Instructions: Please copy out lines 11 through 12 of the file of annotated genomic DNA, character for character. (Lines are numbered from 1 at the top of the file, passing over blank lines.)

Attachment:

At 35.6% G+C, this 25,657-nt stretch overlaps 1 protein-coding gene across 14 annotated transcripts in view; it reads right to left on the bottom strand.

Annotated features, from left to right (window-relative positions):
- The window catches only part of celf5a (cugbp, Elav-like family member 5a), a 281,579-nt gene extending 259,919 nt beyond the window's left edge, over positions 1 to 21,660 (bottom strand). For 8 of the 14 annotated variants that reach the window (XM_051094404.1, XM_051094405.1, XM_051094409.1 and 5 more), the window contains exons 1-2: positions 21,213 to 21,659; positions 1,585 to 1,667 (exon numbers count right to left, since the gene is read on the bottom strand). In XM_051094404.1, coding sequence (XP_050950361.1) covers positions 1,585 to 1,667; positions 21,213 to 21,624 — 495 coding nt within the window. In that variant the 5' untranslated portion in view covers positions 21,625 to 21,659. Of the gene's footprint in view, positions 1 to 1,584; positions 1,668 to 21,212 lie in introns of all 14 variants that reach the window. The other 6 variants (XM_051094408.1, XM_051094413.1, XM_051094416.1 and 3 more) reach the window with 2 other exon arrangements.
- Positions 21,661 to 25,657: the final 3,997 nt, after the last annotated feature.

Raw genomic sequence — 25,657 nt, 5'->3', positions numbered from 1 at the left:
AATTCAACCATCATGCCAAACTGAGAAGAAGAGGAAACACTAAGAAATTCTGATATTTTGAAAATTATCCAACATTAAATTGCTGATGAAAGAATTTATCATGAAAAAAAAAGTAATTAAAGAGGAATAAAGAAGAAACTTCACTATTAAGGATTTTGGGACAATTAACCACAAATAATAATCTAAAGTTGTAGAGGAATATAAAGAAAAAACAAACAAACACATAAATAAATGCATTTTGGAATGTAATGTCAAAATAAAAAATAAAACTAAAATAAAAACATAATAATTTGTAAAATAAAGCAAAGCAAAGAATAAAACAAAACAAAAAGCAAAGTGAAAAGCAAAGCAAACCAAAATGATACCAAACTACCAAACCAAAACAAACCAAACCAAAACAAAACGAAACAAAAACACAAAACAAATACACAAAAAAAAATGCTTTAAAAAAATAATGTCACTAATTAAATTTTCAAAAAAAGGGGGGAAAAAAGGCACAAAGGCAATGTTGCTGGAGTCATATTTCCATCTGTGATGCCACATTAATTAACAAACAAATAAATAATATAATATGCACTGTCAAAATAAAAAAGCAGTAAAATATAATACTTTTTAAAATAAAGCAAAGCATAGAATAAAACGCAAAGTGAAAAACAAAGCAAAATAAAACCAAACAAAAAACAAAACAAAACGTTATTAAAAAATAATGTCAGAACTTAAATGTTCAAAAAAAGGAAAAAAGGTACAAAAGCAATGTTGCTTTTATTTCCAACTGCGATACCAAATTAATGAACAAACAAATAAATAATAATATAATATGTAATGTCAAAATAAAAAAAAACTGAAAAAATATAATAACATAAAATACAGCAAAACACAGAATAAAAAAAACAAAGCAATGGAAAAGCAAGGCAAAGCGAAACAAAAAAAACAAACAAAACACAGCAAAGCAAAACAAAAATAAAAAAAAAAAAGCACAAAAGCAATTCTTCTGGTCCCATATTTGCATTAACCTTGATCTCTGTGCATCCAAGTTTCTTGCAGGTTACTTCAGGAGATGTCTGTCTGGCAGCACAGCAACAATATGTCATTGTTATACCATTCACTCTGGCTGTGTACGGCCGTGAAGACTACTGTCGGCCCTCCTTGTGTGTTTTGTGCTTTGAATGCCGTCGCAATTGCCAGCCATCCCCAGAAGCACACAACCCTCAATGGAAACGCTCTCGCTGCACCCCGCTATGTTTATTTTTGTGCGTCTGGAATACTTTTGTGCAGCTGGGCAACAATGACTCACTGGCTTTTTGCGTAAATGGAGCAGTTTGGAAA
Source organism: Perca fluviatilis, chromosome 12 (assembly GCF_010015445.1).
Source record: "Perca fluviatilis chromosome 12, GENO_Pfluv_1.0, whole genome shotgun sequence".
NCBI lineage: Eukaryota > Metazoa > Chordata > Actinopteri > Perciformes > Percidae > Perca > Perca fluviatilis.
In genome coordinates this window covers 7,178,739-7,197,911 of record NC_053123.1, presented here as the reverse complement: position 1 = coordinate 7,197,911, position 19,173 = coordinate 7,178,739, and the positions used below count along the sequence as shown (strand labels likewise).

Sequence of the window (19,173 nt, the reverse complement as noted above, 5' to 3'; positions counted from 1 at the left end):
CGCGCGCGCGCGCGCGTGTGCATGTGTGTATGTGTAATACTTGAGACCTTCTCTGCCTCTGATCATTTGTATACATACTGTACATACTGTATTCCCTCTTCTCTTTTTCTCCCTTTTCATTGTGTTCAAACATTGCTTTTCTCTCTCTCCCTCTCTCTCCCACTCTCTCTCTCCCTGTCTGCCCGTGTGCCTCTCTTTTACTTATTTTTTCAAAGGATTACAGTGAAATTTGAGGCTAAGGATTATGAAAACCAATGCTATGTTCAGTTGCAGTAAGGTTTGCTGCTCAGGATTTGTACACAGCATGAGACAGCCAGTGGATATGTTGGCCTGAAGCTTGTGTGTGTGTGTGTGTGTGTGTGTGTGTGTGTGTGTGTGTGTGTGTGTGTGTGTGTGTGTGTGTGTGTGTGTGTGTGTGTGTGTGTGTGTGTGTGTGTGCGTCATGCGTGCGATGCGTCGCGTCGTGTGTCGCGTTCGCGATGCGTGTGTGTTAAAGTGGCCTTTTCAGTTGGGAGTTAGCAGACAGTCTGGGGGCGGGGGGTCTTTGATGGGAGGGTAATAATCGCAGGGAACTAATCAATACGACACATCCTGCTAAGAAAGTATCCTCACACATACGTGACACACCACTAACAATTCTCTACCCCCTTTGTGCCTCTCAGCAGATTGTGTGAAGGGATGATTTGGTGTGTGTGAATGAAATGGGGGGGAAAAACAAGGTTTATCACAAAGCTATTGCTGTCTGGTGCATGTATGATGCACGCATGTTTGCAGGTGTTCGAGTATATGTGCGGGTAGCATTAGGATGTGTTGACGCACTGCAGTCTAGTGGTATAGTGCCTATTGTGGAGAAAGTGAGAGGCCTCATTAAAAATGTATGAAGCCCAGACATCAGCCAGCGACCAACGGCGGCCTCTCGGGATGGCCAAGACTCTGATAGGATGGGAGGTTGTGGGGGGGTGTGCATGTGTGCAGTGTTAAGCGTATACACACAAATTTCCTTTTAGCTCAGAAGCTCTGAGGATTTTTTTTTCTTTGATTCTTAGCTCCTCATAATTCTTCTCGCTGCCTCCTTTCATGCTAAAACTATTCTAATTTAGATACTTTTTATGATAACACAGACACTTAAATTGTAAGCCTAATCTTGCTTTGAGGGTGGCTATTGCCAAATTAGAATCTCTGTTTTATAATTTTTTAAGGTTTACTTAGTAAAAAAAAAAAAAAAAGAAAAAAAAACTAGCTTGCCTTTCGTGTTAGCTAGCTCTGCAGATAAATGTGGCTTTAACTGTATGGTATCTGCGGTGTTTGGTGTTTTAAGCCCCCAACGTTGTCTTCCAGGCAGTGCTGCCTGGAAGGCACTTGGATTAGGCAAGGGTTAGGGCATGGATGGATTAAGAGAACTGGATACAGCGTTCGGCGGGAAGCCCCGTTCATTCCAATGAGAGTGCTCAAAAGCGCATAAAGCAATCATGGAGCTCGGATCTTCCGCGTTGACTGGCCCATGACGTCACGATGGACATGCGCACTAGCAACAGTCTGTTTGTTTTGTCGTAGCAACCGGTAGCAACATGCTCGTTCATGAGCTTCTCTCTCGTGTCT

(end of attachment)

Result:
Sequence of the window (19,173 nt, the reverse complement as noted above, 5' to 3'; positions counted from 1 at the left end):
CGCGCGCGCGCGCGCGTGTGCATGTGTGTATGTGTAATACTTGAGACCTTCTCTGCCTCTGATCATTTGTATACATACTGTACATACTGTATTCCCTCTTCTCTTTTTCTCCCTTTTCATTGTGTTCAAACATTGCTTTTCTCTCTCTCCCTCTCTCTCCCACTCTCTCTCTCCCTGTCTGCCCGTGTGCCTCTCTTTTACTTATTTTTTCAAAGGATTACAGTGAAATTTGAGGCTAAGGATTATGAAAACCAATGCTATGTTCAGTTGCAGTAAGGTTTGCTGCTCAGGATTTGTACACAGCATGAGACAGCCAGTGGATATGTTGGCCTGAAGCTTGTGTGTGTGTGTGTGTGTGTGTGTGTGTGTGTGTGTGTGTGTGTGTGTGTGTGTGTGTGTGTGTGTGTGTGTGTGTGTGTGTGTGTGTGTGTGTGTGTGCGTCATGCGTGCGATGCGTCGCGTCGTGTGTCGCGTTCGCGATGCGTGTGTGTTAAAGTGGCCTTTTCAGTTGGGAGTTAGCAGACAGTCTGGGGGCGGGGGGTCTTTGATGGGAGGGTAATAATCGCAGGGAACTAATCAATACGACACATCCTGCTAAGAAAGTATCCTCACACATACGTGACACACCACTAACAATTCTCTACCCCCTTTGTGCCTCTCAGCAGATTGTGTGAAGGGATGATTTGGTGTGTGTGAATGAAATGGGGGGGAAAAACAAGGTTTATCACAAAGCTATTGCTGTCTGGTGCATGTATGATGCACGCATGTTTGCAGGTGTTCGAGTATATGTGCGGGTAGCATTAGGATGTGTTGACGCACTGCAGTCTAGTGGTATAGTGCCTATTGTGGAGAAAGTGAGAGGCCTCATTAAAAATGTATGAAGCCCAGACATCAGCCAGCGACCAACGGCGGCCTCTCGGGATGGCCAAGACTCTGATAGGATGGGAGGTTGTGGGGGGGTGTGCATGTGTGCAGTGTTAAGCGTATACACACAAATTTCCTTTTAGCTCAGAAGCTCTGAGGATTTTTTTTTCTTTGATTCTTAGCTCCTCATAATTCTTCTCGCTGCCTCCTTTCATGCTAAAACTATTCTAATTTAGATACTTTTTATGATAACACAGACACTTAAATTGTAAGCCTAATCTTGCTTTGAGGGTGGCTATTGCCAAATTAGAATCTCTGTTTTATAATTTTTTAAGGTTTACTTAGTAAAAAAAAAAAAAAAAGAAAAAAAAACTAGCTTGCCTTTCGTGTTAGCTAGCTCTGCAGATAAATGTGGCTTTAACTGTATGGTATCTGCGGTGTTTGGTGTTTTAAGCCCCCAACGTTGTCTTCCAGGCAGTGCTGCCTGGAAGGCACTTGGATTAGGCAAGGGTTAGGGCATGGATGGATTAAGAGAACTGGATACAGCGTTCGGCGGGAAGCCCCGTTCATTCCAATGAGAGTGCTCAAAAGCGCATAAAGCAATCATGGAGCTCGGATCTTCCGCGTTGACTGGCCCATGACGTCACGATGGACATGCGCACTAGCAACAGTCTGTTTGTTTTGTCGTAGCAACCGGTAGCAACATGCTCGTTCATGAGCTTCTCTCTCGTGTCT